- Cross-Cultural Leadership
This form of leadership normally exists where there are various cultures in the society. This leadership has also industrialized as a way to recognize front runners who work in the contemporary globalized market.
Organizations, particularly international ones require leaders who can effectively adjust their leadership to work in different environs. Most of the leaderships observed in the United States are cross-cultural because of the different cultures that live and work there.
- Facilitative Leadership
Facilitative leadership is too dependent on measurements and outcomes â€“ not a skill, although it takes much skill to master. The effectiveness of a group is directly related to the efficacy of its process. If the group is high functioning, the facilitative leader uses a light hand on the process.
On the other hand, if the group is low functioning, the facilitative leader will be more directives in helping the group run its process. An effective facilitative leadership involves monitoring of group dynamics, offering process suggestions and interventions to help the group stay on track.
- Laissez-faire Leadership
Laissez-faire leadership gives authority to employees. According to azcentral, departments or subordinates are allowed to work as they choose with minimal or no interference. According to research, this kind of leadership has been consistently found to be the least satisfying and least effective management style.
- Transactional Leadership
This is a leadership that maintains or continues the status quo. It is also the leadership that involves an exchange process, whereby followers get immediate, tangible rewards for carrying out the leaderâ€™s orders. Transactional leadership can sound rather basic, with its focus on exchange.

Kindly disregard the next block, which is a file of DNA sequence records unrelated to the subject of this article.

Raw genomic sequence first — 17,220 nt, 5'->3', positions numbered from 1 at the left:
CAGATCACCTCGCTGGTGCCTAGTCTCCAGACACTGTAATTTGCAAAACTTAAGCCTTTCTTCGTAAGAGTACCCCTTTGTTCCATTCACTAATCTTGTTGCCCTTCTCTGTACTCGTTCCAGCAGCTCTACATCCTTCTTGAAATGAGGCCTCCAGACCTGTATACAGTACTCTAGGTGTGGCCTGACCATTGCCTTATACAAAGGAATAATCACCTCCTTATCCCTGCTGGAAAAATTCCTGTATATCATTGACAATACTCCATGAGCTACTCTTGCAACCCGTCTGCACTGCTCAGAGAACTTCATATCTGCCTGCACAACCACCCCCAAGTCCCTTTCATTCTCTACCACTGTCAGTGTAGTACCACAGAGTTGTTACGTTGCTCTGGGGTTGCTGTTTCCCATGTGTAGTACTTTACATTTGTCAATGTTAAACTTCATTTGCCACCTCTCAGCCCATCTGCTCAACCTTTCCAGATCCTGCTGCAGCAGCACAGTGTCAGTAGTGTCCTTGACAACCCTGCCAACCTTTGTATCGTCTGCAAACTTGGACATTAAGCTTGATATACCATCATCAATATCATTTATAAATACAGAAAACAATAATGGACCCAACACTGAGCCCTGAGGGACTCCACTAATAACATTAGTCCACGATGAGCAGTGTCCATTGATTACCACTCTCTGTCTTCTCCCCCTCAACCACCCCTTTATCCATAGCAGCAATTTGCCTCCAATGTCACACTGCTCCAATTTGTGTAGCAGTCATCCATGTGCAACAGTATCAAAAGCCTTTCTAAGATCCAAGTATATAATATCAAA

Being clear, focusing on expectations, giving feedback are all important leadership skills. According to Boundless.com, transactional leadership behaviors can include: clarifying what is expected of followersâ€™ performance; explaining how to meet such expectations; and allocating rewards that are contingent on meeting objectives.
- Coaching Leadership
Coaching leadership involves teaching and supervising followers. A coaching leader is highly operational in setting where results/ performance require improvement. Basically, in this kind of leadership, followers are helped to improve their skills. Coaching leadership does the following: motivates followers, inspires followers and encourages followers.
- Charismatic Leadership
In this leadership, the charismatic leader manifests his or her revolutionary power. Charisma does not mean sheer behavioral change. It actually involves a transformation of followersâ€™ values and beliefs.
Therefore, this distinguishes a charismatic leader from a simply populist leader who may affect attitudes towards specific objects, but who is not prepared as the charismatic leader is, to transform the underlying normative orientation that structures specific attitudes.
- Visionary Leadership
This form of leadership involves leaders who recognize that the methods, steps and processes of leadership are all obtained with and through people. Most great and successful leaders have the aspects of vision in them.
However, those who are highly visionary are the ones considered to be exhibiting visionary leadership. Outstanding leaders will always transform their visions into realities.